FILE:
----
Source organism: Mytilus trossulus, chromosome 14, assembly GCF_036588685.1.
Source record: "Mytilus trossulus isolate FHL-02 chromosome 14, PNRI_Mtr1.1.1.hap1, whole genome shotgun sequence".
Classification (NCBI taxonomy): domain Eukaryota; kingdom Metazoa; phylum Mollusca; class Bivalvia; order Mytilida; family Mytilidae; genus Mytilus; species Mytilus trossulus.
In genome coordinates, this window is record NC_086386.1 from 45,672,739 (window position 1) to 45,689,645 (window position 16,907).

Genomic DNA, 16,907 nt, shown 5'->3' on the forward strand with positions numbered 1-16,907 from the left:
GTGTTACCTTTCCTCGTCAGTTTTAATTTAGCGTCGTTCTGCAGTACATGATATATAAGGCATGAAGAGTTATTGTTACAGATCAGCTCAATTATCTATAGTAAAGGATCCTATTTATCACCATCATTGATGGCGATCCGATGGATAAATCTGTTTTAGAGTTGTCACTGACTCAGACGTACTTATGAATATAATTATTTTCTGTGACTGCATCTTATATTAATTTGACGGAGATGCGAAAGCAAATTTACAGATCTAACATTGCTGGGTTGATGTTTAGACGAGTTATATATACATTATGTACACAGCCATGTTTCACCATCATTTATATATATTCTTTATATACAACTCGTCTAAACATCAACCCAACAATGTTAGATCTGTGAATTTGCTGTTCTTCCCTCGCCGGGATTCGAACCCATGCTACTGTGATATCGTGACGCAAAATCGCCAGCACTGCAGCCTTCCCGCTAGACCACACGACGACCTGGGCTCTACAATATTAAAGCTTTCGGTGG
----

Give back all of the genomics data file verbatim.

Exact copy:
Source organism: Mytilus trossulus, chromosome 14, assembly GCF_036588685.1.
Source record: "Mytilus trossulus isolate FHL-02 chromosome 14, PNRI_Mtr1.1.1.hap1, whole genome shotgun sequence".
Classification (NCBI taxonomy): domain Eukaryota; kingdom Metazoa; phylum Mollusca; class Bivalvia; order Mytilida; family Mytilidae; genus Mytilus; species Mytilus trossulus.
In genome coordinates, this window is record NC_086386.1 from 45,672,739 (window position 1) to 45,689,645 (window position 16,907).

Genomic DNA, 16,907 nt, shown 5'->3' on the forward strand with positions numbered 1-16,907 from the left:
GTGTTACCTTTCCTCGTCAGTTTTAATTTAGCGTCGTTCTGCAGTACATGATATATAAGGCATGAAGAGTTATTGTTACAGATCAGCTCAATTATCTATAGTAAAGGATCCTATTTATCACCATCATTGATGGCGATCCGATGGATAAATCTGTTTTAGAGTTGTCACTGACTCAGACGTACTTATGAATATAATTATTTTCTGTGACTGCATCTTATATTAATTTGACGGAGATGCGAAAGCAAATTTACAGATCTAACATTGCTGGGTTGATGTTTAGACGAGTTATATATACATTATGTACACAGCCATGTTTCACCATCATTTATATATATTCTTTATATACAACTCGTCTAAACATCAACCCAACAATGTTAGATCTGTGAATTTGCTGTTCTTCCCTCGCCGGGATTCGAACCCATGCTACTGTGATATCGTGACGCAAAATCGCCAGCACTGCAGCCTTCCCGCTAGACCACACGACGACCTGGGCTCTACAATATTAAAGCTTTCGGTGG